Octopus researchers often say that if we want to imagine what extraterrestrial intelligence might look like, we need look no further than the octopus. With eight limbs that attach to the head and three hearts that pump blue blood, octopus anatomy is undeniably otherworldly.
His boneless body can squeeze through any opening larger than his beak, located where his arms meet. Inside his mouth is a toothed tongue and flesh-dissolving neurotoxin saliva. Each octopus arm has roughly two hundred suckers, which can fold together for grasping. Each sucker has about 10,000 receptor cells for touch, taste and smell, which makes octopuses about a thousand times more sensitive to those stimuli than humans.
The octopus can vanish in a cloud of ink that he blasts out of his siphon—a tube-like structure that he also uses to swim (shooting water out of it in a kind of jet-propulsion technique), move objects, uncover prey buried in sand, clean his den and blast away unwanted annoyances. The octopus is also a tool user. He stacks stones and other objects at the entrance to his den, presumably to create smaller openings less easily penetrated by predators. Some use stones as wedges to prop open the shells of bivalves so they can access the edible flesh. Others collect discarded coconut shells and assemble them into clamshell-like mobile homes.
One of the most dramatic examples of octopus tool use is by a group known as the blanket octopuses, named after the arm webs of adult females. Blankets are immune to the venom of the Portuguese man o' war jellyfish, so when they run into one, they sometimes help themselves to a venomous tentacle by breaking it off. Then, with their webs trailing behind them like cloaks, they use the toxic tentacles as “swords” to ward off predators.
As fascinating as all of this is, what makes an octopus really stand out is his neurological system, which is very different from ours. The octopus's brain—the largest of any invertebrate—contains roughly 400 million neurons. This number, in itself, is not so impressive. It's more neurons than a guinea pig has (240 million), but much less than a cat (760 million), and significantly less than a human (86 billion). What is impressive is that roughly half of an octopus's neurons are located in his eight arms. This is why, when an octopus loses an arm, for hours afterward the severed arm can still crawl around and pick up objects.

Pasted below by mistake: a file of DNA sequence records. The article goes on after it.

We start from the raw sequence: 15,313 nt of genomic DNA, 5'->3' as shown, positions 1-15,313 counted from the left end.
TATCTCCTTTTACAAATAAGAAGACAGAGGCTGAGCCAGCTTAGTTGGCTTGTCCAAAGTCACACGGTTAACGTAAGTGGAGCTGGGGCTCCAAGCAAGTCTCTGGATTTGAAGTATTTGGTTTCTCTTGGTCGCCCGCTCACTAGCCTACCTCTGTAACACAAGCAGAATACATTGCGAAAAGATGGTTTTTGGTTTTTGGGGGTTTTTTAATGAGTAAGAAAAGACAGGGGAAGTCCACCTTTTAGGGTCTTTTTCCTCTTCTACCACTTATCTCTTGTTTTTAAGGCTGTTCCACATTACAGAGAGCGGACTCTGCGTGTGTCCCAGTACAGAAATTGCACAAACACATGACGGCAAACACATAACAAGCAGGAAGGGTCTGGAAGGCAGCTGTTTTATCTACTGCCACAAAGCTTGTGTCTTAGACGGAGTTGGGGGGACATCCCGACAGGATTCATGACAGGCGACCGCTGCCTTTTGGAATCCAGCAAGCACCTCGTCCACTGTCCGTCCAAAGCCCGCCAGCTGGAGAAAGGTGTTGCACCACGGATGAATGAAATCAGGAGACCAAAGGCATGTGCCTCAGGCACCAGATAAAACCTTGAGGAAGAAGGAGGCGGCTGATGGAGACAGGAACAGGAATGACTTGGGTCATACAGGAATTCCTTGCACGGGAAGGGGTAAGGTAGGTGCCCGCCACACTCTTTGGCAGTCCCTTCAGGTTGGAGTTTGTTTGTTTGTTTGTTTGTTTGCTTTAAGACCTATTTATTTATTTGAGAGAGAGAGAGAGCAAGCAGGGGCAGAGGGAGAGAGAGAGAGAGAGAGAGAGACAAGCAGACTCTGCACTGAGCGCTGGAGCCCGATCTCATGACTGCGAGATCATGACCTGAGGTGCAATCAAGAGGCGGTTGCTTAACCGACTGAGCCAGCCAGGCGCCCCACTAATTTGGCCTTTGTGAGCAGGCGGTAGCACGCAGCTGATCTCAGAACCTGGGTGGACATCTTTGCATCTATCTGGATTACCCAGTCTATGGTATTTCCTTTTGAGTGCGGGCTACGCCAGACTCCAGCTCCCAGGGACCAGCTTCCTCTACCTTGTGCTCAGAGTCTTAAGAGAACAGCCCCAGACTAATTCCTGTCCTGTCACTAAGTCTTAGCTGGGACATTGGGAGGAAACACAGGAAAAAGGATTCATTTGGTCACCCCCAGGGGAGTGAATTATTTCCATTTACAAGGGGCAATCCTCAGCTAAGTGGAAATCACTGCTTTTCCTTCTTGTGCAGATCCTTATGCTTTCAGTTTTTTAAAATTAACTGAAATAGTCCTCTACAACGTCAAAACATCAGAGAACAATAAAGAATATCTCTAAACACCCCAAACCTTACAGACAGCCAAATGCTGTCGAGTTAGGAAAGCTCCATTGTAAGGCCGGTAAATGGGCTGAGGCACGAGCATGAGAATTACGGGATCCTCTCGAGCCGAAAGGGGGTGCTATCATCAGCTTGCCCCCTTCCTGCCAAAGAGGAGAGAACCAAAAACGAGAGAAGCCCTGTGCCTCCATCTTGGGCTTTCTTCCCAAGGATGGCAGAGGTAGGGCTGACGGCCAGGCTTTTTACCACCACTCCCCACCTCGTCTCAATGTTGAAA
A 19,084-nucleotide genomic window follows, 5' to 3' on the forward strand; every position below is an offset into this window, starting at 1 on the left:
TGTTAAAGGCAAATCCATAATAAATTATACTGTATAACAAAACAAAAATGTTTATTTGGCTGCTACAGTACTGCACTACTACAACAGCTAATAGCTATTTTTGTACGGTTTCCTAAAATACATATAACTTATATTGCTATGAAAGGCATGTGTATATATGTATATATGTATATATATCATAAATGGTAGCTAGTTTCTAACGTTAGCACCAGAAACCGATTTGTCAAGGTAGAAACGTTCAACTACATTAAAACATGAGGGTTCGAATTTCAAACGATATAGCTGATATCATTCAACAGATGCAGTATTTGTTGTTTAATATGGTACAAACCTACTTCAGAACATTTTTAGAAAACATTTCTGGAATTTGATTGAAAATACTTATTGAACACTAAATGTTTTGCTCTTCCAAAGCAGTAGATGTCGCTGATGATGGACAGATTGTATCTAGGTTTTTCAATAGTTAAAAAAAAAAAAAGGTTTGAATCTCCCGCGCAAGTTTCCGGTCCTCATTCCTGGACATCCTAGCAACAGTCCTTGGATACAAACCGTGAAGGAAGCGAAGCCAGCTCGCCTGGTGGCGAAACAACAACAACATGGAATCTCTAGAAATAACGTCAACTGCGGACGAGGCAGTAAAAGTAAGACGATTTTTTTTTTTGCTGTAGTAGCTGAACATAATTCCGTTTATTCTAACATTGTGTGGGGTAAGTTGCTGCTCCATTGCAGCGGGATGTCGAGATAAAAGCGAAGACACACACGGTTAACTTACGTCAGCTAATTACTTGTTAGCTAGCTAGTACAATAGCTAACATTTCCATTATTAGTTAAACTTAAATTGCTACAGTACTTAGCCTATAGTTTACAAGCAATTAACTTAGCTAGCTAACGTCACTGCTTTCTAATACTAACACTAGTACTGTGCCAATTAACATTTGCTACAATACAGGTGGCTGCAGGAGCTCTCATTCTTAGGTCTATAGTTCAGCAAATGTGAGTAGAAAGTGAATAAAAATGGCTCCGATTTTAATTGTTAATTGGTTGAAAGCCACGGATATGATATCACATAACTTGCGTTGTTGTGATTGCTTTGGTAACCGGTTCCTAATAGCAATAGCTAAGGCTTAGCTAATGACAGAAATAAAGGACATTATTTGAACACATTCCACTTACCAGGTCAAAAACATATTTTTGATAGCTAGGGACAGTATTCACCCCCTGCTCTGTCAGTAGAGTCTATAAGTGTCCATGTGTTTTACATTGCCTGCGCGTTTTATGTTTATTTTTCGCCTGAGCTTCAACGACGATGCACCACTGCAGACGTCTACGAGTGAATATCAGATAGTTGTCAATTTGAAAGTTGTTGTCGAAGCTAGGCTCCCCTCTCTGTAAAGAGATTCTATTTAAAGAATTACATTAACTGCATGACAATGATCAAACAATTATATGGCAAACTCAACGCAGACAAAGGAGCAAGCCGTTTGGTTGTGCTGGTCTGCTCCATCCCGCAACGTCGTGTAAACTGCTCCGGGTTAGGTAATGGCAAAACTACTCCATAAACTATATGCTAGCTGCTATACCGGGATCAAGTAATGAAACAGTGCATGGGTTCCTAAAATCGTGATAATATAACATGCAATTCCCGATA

But these arms with minds of their own don't just have motor control skills—they can "see," too. Scientists discovered that the skin of certain octopus species contains the same light-sensitive proteins found in their eyes. This enables their arms to detect light and discern brightness levels, which are then used to determine his appearance. The octopus changes the color, pattern and texture of his skin to communicate mood and readiness to mate, blend into his surroundings or mimic another species.
Once an octopus decides how he's going to appear, his three layers of skin and muscles take over. Each skin layer contains pigment sacs surrounded by a ring of muscles. When the octopus flexes his muscles to expand the sac, the pigment is revealed. His outer layer of skin creates colors such as yellow, orange, red and black; the middle layer creates blues and greens; and the deepest layer produces white light, which acts as a canvas for the other colors. The muscles receive signals from the octopus's brain and arms and can change colors and patterns in less than a tenth of a second.
The octopus can change his texture, too. Using another set of muscles, he can raise his skin into peaks or flatten it into smoothness, making himself look like a rock, coral, seaweed or other species. One species—the mimic octopus—avoids predators by impersonating lionfish, sea snakes and certain species of flatfish, all of which are highly poisonous. Amazingly, the mimic seems to know which deadly creature he should impersonate based on who-eats-who ecology. For example, when a mimic is attacked by damselfishes, he often imitates a banded sea snake, a known predator of damselfishes.
So how do we make sense of octopus intelligence? Dr. James Wood, a cephalopod research- er, once suggested we think about the intelligence of other species this way: "Imagine if an octopus made an intelligence test for humans. It might have a question that goes, 'How many color patterns can your severed arm produce in one second?'" Wood's question reminds us that when it comes to the intelligence of other animals, we need to consider how our human bias impacts the way we study the intelligence of other species
Adapted in part from Inside Animal Hearts and Minds by Belinda Recio, published by Skyhorse Publishing, 2017